Aging & Criminal Justice

The Policy Working Group’s current work concerns long-term sentences and people aging in prison.  The Center, the Correctional Association of New York (CANY) and its Releasing Aging People in Prison Project (RAPP), and the Osborne Association have partnered to bring these issues to the attention of policy makers, other key stakeholders and the general public.   

The Center’s work in this partnership involved the coordination of a spring 2014 symposium.  Presenters and discussants included researchers, policy advocates, current and former policy makers and administrators, elected and appointed officials, and those who have directly experienced incarceration.  Proceedings of this meeting is published as a Center for Justice white paper. 

Reducing Incarceration: Endless Punishment, Long-Term Sentences, and Aging in Prison – Release and Reentry 

A symposium coordinated by Columbia University’s Center for Justice, with the co-sponsorship of our partners: the Release Aging People in Prison Campaign (RAPP;, the Correctional Association of New York (, the Osborne Association (, the Be the Evidence Project (, and the Florence V. Burden Foundation.

Presenters included:

  • Soffiyah Elijah, Executive Director of the Correctional Association of NY
  • Marc Mauer, Executive Director of The Sentencing Project
  • Phyllis Harrison-Ross, MD, member, New York State Commission on Correction
  • Lilliam Barrios-Paoli, Deputy Mayor for Health and Human Services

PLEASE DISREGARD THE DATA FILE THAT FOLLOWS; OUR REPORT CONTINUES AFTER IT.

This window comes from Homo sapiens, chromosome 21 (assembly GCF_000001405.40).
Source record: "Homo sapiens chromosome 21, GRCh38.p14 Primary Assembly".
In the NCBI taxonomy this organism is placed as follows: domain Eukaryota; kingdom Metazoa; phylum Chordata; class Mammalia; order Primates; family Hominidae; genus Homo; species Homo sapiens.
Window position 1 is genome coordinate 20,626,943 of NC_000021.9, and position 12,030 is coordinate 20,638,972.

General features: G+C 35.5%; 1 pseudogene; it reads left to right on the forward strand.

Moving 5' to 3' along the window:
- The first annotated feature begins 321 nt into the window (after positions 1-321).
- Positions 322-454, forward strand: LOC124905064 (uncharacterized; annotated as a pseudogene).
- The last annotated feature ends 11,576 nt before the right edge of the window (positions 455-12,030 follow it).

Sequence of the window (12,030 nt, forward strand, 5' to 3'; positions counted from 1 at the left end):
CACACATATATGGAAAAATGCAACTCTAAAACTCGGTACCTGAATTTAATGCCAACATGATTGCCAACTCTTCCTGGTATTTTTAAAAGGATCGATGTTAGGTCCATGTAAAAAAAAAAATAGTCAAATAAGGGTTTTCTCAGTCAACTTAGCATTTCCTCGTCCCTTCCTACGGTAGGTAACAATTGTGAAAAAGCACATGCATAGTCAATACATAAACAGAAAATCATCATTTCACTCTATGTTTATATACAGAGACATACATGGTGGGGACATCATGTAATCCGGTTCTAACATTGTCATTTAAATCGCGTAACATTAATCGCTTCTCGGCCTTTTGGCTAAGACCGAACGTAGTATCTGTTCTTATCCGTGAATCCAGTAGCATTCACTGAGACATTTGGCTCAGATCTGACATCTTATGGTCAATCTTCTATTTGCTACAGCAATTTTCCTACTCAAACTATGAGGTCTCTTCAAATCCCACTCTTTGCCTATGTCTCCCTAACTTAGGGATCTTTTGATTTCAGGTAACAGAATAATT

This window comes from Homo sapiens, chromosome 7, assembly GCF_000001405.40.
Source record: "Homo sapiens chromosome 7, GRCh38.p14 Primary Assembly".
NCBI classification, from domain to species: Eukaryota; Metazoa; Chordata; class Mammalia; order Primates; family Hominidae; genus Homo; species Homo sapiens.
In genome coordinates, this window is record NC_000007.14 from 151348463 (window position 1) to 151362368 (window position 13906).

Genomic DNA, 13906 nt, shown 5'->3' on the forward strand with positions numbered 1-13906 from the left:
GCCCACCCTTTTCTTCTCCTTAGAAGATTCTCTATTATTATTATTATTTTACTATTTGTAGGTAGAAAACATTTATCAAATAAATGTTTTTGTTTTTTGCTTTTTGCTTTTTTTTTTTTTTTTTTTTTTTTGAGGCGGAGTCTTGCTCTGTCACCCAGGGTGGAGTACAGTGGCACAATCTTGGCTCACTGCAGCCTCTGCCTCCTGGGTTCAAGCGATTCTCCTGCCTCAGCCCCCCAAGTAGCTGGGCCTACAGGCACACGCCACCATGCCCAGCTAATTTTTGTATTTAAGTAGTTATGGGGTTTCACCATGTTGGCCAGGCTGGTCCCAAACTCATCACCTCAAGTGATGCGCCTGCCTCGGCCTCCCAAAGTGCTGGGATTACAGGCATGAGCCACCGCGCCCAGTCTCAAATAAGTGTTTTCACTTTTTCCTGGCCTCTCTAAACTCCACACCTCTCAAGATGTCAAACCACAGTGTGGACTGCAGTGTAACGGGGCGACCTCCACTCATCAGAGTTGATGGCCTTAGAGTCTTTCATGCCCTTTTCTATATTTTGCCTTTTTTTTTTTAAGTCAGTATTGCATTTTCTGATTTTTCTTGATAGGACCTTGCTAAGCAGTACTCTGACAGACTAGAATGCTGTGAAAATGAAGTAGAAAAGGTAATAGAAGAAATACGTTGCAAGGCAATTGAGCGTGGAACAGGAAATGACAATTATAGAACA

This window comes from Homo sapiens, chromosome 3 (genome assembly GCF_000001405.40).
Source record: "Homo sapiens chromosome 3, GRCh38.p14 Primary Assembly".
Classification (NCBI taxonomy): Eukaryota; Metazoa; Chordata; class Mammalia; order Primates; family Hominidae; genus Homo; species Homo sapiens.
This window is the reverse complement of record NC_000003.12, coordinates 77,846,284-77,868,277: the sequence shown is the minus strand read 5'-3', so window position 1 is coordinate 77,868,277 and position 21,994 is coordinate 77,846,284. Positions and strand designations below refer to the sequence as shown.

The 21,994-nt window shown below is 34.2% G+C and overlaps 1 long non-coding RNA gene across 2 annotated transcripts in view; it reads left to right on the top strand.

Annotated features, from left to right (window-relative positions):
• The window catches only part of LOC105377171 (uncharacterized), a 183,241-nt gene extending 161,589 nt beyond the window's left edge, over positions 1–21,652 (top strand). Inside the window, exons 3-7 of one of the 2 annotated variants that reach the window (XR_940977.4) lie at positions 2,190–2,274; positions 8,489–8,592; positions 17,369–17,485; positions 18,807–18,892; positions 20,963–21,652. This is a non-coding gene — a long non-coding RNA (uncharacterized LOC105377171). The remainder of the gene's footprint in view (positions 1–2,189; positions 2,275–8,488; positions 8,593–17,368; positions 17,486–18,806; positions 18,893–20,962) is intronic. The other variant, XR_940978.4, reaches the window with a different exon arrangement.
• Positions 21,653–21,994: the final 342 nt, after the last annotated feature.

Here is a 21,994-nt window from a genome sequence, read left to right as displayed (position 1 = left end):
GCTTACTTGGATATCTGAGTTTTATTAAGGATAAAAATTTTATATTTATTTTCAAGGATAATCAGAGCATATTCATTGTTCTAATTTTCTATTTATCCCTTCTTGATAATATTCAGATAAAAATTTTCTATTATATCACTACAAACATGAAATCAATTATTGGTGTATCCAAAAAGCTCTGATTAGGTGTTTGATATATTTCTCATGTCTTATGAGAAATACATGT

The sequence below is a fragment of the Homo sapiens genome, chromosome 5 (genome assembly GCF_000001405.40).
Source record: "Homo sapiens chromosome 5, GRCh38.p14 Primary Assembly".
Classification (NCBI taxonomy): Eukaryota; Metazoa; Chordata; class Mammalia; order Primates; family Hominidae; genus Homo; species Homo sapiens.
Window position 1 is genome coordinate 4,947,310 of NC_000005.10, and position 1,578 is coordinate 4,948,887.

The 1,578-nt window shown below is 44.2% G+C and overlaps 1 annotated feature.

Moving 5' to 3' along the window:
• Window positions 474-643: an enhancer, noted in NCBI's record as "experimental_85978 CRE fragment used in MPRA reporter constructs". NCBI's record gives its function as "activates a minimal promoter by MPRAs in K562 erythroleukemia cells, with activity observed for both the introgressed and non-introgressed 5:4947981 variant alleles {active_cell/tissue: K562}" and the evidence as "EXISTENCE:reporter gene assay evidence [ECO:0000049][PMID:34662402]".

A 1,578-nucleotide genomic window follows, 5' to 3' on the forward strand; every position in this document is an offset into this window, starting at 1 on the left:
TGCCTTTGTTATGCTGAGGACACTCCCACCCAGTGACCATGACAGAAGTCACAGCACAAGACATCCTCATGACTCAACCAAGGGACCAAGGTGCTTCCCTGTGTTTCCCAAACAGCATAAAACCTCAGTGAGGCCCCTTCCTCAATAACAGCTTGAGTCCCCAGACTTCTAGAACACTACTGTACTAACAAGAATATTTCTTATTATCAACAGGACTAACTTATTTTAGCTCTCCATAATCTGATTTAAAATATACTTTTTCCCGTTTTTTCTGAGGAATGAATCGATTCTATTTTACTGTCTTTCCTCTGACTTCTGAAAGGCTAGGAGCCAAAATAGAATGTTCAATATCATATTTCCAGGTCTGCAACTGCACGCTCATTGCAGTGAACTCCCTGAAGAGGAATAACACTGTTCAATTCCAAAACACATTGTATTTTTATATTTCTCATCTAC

• Larry White, Advocate, rights of people in prison
  • Mujahid Farid, Lead Organizer of the Release Aging People in Prison Campaign
  • Brian Fischer, former Commissioner of Department of Correction & Community Supervision
  • Edward Hammock, former Chair of the New York State Parole Board
  • Will Bunting, American Civil Liberties Union
  • Danylle Rudin, Florence V. Burden Foundation
  • Liz Gaynes, Executive Director of the Osborne Association
  • Tina Maschi, PhD, LCSW, ACSW, Founder and Executive Director of the Be The Evidence Project
  • Karen Murtagh, Executive Director of Prisoners’ Legal Services of New York
  • Jamie Fellner, JD, Human Rights Watch
  • Rev. N.J. L’Heureux, Exec. Director Queens Federation of Churches

The growing population of elderly and aging people in prisons is one of the many effects of mass incarceration over the past 30 years. Mandatory minimum sentence laws instituted in the 1980s have placed many individuals in prison on long-term sentences that are not particularly commensurate with the crimes for which they were convicted. In addition to that problem, one of the issues we’re addressing is that of increasingly difficult parole criteria. In New York State, we have observed that parole boards quite often judge applicants on the seriousness of the original crime and take no account of their demonstrated rehabilitation.

About RAPP 

RAPP’s purpose “is to promote and witness a process and procedure established whereby elderly people incarcerated in New York State, who have already served considerable time behind walls and are no longer a threat to public safety, are given fair and inclusive release consideration.”[1] Pertinent aspects include reform of parole practices, risk assessment analysis, compassionate release, older adult and geriatric medicine, and the augmentation and expansion of re-entry services for older persons. Mujahid Farid, a 2013 Soros Justice Fellow, is the coordinator of RAPP.

Please find more information about the RAPP Campaign here.  Read and sign RAPP’s petition here.

To find out more about the Correctional Association of New York and the Osborne Association, visit our community partners page here.